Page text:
The new Commission member, Karen Penninga, introduces herself

Working as I have for a private educational institution with students from over a hundred different countries and staff from thirty different countries, I have been in a culturally diverse environment on a daily basis for almost sixteen years. Both international students and highly skilled migrants are faced with a dynamic challenge – to integrate in all their diversity with each other from a new home base where everything is different from their country of origin. Different not only in terms of their academic or working career, but also in a social-cultural sense. They are given the opportunity to improve themselves and we have the honour to be improved by them.


Those who settle far from home to build a future face difficulties on a personal level also: they are often unable to share the most important occasions with their family in their home country. More often than not, it is simply the distance in kilometres that is a practical obstacle to being present during an important happy or sad life event. All the aspects of that wonderful, cultural diversity obviously come with a great responsibility.

In particular given the present-day realities, we all bear joint responsibility for a large group of migrants who have fine aspirations and ambitions and who now find themselves in even more vulnerable circumstances. Because of the pandemic, international students are running into difficulties in all sorts of areas, and they are strongly dependent on our society and our conscientious actions towards them. Think of situations where an internship cannot be found immediately, think of the insecure status of part-time student jobs or simply the lack of contact with other people.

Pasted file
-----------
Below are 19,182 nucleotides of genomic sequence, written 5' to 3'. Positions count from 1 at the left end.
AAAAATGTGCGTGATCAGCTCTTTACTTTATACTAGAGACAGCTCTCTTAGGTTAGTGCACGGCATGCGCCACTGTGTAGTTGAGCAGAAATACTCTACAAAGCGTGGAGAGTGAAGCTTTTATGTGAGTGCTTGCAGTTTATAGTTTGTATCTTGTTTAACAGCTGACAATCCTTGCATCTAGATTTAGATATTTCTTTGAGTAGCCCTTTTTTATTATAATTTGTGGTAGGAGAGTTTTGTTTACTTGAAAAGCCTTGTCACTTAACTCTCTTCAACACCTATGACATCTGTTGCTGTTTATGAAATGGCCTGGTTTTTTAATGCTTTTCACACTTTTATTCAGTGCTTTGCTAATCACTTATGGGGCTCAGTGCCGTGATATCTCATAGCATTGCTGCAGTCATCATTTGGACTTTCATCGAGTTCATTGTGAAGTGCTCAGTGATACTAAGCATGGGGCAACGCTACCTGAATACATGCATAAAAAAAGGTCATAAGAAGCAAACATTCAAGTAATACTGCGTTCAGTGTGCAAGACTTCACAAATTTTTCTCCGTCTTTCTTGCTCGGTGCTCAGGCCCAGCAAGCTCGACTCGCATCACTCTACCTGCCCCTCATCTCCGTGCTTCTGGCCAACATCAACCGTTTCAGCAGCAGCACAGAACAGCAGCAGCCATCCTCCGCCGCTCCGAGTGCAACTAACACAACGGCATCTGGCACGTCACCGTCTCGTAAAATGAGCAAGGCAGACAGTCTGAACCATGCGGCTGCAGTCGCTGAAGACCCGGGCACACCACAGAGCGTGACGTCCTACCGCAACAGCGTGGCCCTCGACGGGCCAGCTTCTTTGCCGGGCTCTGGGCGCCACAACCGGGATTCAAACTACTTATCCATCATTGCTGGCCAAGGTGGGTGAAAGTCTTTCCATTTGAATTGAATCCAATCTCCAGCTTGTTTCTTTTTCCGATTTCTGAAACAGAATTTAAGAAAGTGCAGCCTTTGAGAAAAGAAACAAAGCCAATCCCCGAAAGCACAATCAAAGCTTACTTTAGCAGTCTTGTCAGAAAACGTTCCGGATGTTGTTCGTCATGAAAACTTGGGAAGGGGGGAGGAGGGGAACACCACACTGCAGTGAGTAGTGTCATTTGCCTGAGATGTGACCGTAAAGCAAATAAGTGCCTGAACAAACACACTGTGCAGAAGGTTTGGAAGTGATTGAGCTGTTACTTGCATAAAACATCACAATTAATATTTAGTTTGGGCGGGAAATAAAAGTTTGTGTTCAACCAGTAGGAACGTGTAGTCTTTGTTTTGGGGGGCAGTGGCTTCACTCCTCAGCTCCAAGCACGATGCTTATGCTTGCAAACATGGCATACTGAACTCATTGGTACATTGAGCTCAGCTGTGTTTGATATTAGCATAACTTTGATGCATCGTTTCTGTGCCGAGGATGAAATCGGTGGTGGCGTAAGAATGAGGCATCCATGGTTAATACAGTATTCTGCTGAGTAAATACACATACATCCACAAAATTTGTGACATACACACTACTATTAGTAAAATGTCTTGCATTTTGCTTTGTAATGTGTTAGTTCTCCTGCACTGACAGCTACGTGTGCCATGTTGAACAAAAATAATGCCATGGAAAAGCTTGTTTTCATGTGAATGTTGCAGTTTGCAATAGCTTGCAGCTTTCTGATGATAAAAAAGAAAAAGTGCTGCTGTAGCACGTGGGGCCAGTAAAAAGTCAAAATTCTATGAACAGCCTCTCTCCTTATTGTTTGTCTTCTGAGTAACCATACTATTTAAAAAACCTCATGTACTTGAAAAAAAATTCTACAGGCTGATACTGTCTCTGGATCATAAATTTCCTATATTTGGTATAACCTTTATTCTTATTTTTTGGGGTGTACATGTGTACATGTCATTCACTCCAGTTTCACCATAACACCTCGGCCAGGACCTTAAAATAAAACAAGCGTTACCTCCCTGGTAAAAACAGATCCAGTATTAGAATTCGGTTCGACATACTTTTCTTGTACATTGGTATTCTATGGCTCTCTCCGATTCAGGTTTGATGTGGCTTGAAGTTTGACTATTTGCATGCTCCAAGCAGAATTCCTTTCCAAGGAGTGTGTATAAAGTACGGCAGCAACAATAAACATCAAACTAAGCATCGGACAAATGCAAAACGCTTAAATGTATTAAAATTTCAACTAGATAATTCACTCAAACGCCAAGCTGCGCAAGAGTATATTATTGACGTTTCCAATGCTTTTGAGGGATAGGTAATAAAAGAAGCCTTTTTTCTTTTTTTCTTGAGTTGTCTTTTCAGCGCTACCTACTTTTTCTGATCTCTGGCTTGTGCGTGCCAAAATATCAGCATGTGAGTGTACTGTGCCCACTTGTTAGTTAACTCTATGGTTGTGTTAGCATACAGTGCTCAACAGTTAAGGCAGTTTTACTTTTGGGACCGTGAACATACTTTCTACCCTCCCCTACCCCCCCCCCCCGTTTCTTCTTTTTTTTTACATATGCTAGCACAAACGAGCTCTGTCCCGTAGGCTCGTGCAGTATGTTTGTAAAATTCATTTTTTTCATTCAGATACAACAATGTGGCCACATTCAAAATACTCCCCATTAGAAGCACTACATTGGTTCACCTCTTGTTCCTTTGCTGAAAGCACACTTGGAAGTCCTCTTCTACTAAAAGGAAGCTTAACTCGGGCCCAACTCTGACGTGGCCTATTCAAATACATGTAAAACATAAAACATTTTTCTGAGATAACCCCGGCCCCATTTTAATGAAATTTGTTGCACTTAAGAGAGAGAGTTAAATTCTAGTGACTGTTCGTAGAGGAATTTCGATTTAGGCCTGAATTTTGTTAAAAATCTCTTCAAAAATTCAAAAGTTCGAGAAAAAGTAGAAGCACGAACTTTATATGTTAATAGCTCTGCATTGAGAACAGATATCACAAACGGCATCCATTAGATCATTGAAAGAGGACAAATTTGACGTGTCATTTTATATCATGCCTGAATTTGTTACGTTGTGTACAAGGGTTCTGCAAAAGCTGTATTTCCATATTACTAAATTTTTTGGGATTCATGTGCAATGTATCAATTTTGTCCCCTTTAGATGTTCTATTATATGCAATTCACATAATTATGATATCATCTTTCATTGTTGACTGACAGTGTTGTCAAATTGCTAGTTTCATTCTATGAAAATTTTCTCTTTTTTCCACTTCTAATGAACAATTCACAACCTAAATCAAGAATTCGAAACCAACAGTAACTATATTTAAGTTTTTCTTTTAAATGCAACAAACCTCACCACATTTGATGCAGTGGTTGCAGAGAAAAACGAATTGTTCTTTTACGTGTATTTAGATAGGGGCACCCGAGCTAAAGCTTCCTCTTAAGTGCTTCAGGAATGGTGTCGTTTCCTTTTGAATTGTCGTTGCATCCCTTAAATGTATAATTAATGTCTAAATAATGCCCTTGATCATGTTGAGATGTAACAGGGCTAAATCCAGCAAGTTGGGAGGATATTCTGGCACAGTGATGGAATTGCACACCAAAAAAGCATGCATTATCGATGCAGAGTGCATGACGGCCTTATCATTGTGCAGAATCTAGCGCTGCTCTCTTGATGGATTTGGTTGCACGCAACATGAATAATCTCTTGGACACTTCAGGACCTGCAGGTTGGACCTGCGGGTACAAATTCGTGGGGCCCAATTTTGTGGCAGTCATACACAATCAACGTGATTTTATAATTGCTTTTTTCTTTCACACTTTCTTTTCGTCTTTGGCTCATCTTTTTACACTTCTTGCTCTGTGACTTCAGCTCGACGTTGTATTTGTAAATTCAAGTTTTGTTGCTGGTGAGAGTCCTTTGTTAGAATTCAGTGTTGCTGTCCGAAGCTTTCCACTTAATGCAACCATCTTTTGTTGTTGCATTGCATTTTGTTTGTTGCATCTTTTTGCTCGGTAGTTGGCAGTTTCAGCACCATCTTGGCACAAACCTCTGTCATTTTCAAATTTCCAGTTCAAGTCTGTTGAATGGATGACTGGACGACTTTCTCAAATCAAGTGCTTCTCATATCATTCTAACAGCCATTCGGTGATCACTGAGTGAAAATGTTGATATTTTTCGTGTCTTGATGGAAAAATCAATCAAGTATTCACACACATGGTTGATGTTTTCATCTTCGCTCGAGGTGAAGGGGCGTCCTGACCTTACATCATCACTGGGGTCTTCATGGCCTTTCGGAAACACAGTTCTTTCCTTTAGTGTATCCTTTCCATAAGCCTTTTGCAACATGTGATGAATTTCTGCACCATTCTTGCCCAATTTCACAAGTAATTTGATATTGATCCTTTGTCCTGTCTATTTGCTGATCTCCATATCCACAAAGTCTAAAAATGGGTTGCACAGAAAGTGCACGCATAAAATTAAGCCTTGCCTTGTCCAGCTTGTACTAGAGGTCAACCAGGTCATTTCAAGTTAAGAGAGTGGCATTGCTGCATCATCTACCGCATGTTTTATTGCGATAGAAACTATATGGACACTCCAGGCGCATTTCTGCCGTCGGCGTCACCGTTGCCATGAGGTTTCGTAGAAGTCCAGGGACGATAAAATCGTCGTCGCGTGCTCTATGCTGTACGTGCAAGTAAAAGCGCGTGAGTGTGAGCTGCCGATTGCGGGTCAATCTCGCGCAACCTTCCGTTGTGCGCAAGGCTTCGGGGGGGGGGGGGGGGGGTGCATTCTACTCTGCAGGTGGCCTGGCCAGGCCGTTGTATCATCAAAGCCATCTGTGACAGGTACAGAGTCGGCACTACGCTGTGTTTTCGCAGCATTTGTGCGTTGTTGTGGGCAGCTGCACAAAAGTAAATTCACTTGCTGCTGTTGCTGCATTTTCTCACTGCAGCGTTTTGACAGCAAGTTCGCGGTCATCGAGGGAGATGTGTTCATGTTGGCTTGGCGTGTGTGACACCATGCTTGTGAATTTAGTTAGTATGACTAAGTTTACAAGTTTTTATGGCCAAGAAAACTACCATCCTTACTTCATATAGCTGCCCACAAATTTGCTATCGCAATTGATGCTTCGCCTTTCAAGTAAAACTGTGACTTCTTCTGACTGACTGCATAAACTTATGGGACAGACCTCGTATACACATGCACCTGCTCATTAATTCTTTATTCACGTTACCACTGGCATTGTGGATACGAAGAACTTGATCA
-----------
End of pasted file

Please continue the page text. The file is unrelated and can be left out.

These circumstances appeal to the common duty that we, as educational institutions for international students, have to act with due care. That is a great and challenging responsibility which starts from the very first moment of contact with the prospective student to the time where that student, we hope, leaves the institution as an alumnus.

It goes without saying that, pandemic or not, each international student deserves to have the full ‘student experience’. But as circumstances will be different for some time to come, I feel, as the Director Corporate Governance at Wittenborg University of Applied Sciences, it is important to keep in mind that full student experience, that Grand Tour in the Netherlands, in terms of our teaching, both during the pandemic and in the times to follow. It is to that aspect of internationalization that, in light of all the safeguards for carefulness set out in the Code of Conduct, I hope to make a positive contribution by accepting a seat on the National Commission on behalf of the NRTO, and backed by my experiences in daily practice.